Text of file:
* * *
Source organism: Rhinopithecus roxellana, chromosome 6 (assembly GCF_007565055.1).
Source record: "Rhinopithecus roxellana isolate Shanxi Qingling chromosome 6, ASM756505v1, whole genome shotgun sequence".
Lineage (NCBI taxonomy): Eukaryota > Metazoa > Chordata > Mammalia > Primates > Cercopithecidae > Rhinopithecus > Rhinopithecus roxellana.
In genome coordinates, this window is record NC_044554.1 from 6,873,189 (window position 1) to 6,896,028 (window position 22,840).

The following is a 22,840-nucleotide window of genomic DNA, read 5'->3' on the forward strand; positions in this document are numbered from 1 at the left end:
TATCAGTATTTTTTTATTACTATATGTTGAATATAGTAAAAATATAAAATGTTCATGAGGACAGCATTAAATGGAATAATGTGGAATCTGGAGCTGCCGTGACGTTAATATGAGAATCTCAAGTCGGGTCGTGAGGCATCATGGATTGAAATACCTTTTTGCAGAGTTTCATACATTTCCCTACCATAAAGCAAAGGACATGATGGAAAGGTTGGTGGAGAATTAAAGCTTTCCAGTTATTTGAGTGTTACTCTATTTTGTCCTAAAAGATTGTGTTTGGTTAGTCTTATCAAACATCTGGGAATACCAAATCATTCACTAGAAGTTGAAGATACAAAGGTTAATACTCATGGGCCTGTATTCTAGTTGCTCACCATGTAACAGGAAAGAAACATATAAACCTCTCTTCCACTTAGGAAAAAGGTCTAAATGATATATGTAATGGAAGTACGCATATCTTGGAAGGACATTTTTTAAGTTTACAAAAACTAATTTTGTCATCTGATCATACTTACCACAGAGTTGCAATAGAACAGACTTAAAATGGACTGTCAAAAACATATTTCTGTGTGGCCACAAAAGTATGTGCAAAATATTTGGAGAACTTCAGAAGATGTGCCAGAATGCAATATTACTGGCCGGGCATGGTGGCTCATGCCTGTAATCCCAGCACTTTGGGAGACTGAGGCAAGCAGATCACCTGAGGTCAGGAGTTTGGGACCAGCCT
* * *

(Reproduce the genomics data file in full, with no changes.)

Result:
Source organism: Rhinopithecus roxellana, chromosome 6 (assembly GCF_007565055.1).
Source record: "Rhinopithecus roxellana isolate Shanxi Qingling chromosome 6, ASM756505v1, whole genome shotgun sequence".
Lineage (NCBI taxonomy): Eukaryota > Metazoa > Chordata > Mammalia > Primates > Cercopithecidae > Rhinopithecus > Rhinopithecus roxellana.
In genome coordinates, this window is record NC_044554.1 from 6,873,189 (window position 1) to 6,896,028 (window position 22,840).

The following is a 22,840-nucleotide window of genomic DNA, read 5'->3' on the forward strand; positions in this document are numbered from 1 at the left end:
TATCAGTATTTTTTTATTACTATATGTTGAATATAGTAAAAATATAAAATGTTCATGAGGACAGCATTAAATGGAATAATGTGGAATCTGGAGCTGCCGTGACGTTAATATGAGAATCTCAAGTCGGGTCGTGAGGCATCATGGATTGAAATACCTTTTTGCAGAGTTTCATACATTTCCCTACCATAAAGCAAAGGACATGATGGAAAGGTTGGTGGAGAATTAAAGCTTTCCAGTTATTTGAGTGTTACTCTATTTTGTCCTAAAAGATTGTGTTTGGTTAGTCTTATCAAACATCTGGGAATACCAAATCATTCACTAGAAGTTGAAGATACAAAGGTTAATACTCATGGGCCTGTATTCTAGTTGCTCACCATGTAACAGGAAAGAAACATATAAACCTCTCTTCCACTTAGGAAAAAGGTCTAAATGATATATGTAATGGAAGTACGCATATCTTGGAAGGACATTTTTTAAGTTTACAAAAACTAATTTTGTCATCTGATCATACTTACCACAGAGTTGCAATAGAACAGACTTAAAATGGACTGTCAAAAACATATTTCTGTGTGGCCACAAAAGTATGTGCAAAATATTTGGAGAACTTCAGAAGATGTGCCAGAATGCAATATTACTGGCCGGGCATGGTGGCTCATGCCTGTAATCCCAGCACTTTGGGAGACTGAGGCAAGCAGATCACCTGAGGTCAGGAGTTTGGGACCAGCCT